Monday, 28 September 2009

People of the Book? Really?

Diarmaid MacCulloch’s new History of Christianity: the first Three Thousand years arrived in the post last Thursday. This is not a skimmer, and it certainly deserves a good day out to read it properly. This reading challenges our customary English-speaking Rome-Centric interpretation of Church history that has tended to ignore the lives of the majority of Christians, who actually lived in the East and had nothing to do with Rome or the partcular issues that marked out Western Christianity. For that reason alone the book is worth a read, let alone for its elegance, good humour, sure-footedness and clarity. Dipping in at a few points around which I have specialist knowledge, MacCulloch came up trumps every time. Overviews require profound understanding and broad reach, and in those terms this book is a phenomenal achievement.

MacCulloch locates the Bible historically in the Christian tradition, in a way that is true to the actual contents of the Bible. This challenges the slick and unreflective use of the adjective “Biblical” as a synonym for “Customary morality wot I like” that we sometimes encounter:
The Bible thus embodies not a tradition but many traditions. Self-styled “Traditionalists” often forget that the nature of tradition is not that of a humanly manufactured mechanical or architectural structure with a constant outline and form, but rather that of a plant, pulsing with life and continually changing shape while keeping the same ultimate identity. The Bible’s authority for Christians lies in the fact that they have a special relationship with it that can never be altered, like the relatinship of parent and child. This does not deny relationships with other books which may be both deep and long-lasting, and it does not necessarily make the parental relationship easy or pleasant. It is simply of a different kind, and can never be abrogated. Once we see this, much modern neurosis about the authority of the Bible can be laid aside. Maybe the Bible can be taken seriously rather than literally...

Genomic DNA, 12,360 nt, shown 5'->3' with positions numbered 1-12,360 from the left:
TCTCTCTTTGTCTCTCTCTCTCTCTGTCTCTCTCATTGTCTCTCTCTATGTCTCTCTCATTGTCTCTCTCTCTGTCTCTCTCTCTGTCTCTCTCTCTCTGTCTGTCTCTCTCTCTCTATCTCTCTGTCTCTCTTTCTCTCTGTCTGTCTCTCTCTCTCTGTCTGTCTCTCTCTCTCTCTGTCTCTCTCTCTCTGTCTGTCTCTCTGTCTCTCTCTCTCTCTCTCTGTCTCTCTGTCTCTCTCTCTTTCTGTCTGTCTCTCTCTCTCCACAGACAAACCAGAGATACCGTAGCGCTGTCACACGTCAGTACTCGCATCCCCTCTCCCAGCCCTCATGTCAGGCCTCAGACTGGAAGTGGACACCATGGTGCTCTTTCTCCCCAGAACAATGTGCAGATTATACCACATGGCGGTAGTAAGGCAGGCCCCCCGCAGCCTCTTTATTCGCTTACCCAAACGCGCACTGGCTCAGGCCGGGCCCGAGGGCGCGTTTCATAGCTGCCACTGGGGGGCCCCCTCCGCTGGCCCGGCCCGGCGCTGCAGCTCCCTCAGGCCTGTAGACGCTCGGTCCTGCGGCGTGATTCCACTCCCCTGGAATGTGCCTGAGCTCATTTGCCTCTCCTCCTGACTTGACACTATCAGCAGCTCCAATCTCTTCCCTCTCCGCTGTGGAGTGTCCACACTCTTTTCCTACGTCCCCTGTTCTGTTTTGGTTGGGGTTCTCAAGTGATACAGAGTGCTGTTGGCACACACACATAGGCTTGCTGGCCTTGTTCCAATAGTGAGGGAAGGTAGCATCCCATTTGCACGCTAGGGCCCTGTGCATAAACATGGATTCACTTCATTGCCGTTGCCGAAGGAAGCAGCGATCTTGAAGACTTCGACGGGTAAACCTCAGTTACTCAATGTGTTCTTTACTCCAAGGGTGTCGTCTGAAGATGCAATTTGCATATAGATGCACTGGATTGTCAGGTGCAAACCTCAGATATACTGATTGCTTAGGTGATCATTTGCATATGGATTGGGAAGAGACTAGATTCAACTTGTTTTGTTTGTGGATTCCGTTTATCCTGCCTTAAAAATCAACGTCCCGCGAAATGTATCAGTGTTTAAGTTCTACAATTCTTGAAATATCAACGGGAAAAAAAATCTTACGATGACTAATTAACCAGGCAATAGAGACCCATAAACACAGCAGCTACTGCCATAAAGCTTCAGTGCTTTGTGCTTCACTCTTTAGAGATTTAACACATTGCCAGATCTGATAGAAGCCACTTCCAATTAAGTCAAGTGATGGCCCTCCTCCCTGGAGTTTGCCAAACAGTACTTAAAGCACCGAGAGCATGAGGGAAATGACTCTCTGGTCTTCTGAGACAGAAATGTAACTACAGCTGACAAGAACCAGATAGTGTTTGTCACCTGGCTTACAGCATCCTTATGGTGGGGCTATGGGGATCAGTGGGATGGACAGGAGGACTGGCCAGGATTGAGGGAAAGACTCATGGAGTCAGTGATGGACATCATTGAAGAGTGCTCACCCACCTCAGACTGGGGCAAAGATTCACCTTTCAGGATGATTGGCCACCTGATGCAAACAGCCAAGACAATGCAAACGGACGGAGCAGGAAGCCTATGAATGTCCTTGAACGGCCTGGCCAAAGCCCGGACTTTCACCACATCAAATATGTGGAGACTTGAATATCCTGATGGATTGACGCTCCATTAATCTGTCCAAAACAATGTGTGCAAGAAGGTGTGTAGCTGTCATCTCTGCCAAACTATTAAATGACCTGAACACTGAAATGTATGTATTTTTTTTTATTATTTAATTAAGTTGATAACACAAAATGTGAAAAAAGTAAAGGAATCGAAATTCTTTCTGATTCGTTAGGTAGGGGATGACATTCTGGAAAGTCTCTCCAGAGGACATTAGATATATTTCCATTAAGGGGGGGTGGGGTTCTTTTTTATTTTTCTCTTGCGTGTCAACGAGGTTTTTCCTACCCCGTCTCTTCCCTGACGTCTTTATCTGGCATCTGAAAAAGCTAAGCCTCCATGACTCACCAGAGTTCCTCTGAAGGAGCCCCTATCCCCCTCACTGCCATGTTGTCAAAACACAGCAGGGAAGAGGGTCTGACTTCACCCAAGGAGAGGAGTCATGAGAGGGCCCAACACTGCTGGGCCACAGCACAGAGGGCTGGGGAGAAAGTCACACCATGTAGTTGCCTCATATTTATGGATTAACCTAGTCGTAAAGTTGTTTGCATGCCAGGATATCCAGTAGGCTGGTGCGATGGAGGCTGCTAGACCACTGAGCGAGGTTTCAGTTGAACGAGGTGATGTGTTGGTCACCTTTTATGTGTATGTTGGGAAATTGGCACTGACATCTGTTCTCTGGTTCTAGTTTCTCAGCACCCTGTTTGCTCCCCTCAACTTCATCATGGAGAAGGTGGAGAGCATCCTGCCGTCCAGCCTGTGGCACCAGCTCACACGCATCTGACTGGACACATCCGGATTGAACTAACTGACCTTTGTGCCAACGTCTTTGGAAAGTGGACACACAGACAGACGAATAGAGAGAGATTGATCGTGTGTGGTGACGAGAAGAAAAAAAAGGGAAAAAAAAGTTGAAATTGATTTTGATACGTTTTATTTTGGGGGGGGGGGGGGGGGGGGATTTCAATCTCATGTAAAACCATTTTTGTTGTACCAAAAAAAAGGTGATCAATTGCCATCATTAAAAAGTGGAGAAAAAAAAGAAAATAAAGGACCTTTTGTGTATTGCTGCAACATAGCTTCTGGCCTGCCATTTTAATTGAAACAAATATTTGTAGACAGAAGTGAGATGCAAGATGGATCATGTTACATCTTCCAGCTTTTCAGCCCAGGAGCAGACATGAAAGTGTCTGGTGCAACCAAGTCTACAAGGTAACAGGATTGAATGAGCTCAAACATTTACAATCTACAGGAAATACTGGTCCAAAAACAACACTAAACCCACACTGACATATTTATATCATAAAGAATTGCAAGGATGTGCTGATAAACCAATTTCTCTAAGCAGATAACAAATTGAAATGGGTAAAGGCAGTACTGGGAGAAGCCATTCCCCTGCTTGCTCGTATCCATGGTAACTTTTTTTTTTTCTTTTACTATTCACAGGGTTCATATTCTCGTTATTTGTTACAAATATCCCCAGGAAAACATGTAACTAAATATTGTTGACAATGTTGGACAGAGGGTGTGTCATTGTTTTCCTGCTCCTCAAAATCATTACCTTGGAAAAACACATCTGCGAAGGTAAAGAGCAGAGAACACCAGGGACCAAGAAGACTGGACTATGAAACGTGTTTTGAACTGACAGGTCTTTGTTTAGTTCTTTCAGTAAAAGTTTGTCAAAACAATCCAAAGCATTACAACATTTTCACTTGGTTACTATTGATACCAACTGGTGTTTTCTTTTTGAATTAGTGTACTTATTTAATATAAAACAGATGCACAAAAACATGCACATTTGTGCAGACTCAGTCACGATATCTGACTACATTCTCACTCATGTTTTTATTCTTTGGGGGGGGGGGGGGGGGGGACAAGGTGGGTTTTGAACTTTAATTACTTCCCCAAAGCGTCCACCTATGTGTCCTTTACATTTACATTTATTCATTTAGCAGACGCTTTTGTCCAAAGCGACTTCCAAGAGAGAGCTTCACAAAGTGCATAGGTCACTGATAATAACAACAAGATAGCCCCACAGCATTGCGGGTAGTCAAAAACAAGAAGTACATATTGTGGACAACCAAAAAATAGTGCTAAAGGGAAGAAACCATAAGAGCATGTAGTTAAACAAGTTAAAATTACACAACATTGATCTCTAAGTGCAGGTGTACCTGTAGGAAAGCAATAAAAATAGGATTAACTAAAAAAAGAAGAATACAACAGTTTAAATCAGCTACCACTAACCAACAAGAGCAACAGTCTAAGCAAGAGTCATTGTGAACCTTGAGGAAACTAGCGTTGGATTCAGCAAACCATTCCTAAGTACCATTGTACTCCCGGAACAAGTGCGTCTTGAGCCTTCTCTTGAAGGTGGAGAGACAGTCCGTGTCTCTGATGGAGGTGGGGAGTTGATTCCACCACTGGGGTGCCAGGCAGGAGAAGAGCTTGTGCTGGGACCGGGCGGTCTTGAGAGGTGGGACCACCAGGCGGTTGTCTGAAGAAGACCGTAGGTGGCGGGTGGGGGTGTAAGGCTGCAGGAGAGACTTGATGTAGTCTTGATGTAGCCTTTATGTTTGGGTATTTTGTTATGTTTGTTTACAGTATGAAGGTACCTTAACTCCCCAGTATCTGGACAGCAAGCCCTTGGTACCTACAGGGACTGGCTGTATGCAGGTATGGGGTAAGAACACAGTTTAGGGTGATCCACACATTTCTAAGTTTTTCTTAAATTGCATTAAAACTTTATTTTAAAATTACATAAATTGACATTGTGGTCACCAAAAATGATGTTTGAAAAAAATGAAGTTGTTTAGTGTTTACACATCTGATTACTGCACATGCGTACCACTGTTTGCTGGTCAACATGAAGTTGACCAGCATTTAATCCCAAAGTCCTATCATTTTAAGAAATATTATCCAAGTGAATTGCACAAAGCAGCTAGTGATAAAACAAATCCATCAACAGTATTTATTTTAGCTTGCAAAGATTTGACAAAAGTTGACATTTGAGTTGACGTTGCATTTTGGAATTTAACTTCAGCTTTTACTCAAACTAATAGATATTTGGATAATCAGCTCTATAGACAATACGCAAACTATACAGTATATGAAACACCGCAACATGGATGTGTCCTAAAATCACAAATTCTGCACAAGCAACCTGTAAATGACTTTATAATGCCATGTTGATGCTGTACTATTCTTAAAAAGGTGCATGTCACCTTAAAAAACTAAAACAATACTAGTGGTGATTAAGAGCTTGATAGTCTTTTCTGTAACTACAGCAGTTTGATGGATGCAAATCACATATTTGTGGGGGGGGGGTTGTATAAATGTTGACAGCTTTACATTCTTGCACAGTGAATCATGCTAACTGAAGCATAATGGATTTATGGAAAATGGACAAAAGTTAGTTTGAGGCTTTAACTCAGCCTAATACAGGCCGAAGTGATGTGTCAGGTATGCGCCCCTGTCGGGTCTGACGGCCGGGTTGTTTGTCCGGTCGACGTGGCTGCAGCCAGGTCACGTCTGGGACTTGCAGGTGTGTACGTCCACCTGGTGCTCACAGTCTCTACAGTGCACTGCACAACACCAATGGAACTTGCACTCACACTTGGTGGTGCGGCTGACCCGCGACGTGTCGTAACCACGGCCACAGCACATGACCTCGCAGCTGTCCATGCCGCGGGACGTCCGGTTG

All the world faiths which have known long-term success have shown a remarkable capacity to mutate, and Christianity is no exception, which is why one underlying message of this history is its sheer variety. Many Christians do not like being reminded of Christianity’s capacity to develop, particularly those who are in charge of the various religious institutions which call themselves Churches, but that is the reality and has been from the beginning.
I am very much looking forward to the attendant TV series, but above all to some hours reading this book properly this autumn...

4 comments:

fibrefairy said...

ooh thanks for flagging this up :D I really enjoyed his Cranmer biog. and I think I'm going to treat myself to this one !

Ann said...

This looks great - I linked your blog on this book to the Education for Ministry network.

Erika Baker said...

I love this line!
"Maybe the Bible can be taken seriously rather than literally..."

Grandmère Mimi said...

I read The Reformtion by the same author and thought it was excellent. Apparently the book is not due out until Feb. 2010 in the US. I'll pre-order.

Many Christians do not like being reminded of Christianity’s capacity to develop, particularly those who are in charge of the various religious institutions which call themselves Churches, but that is the reality and has been from the beginning.

I like that.

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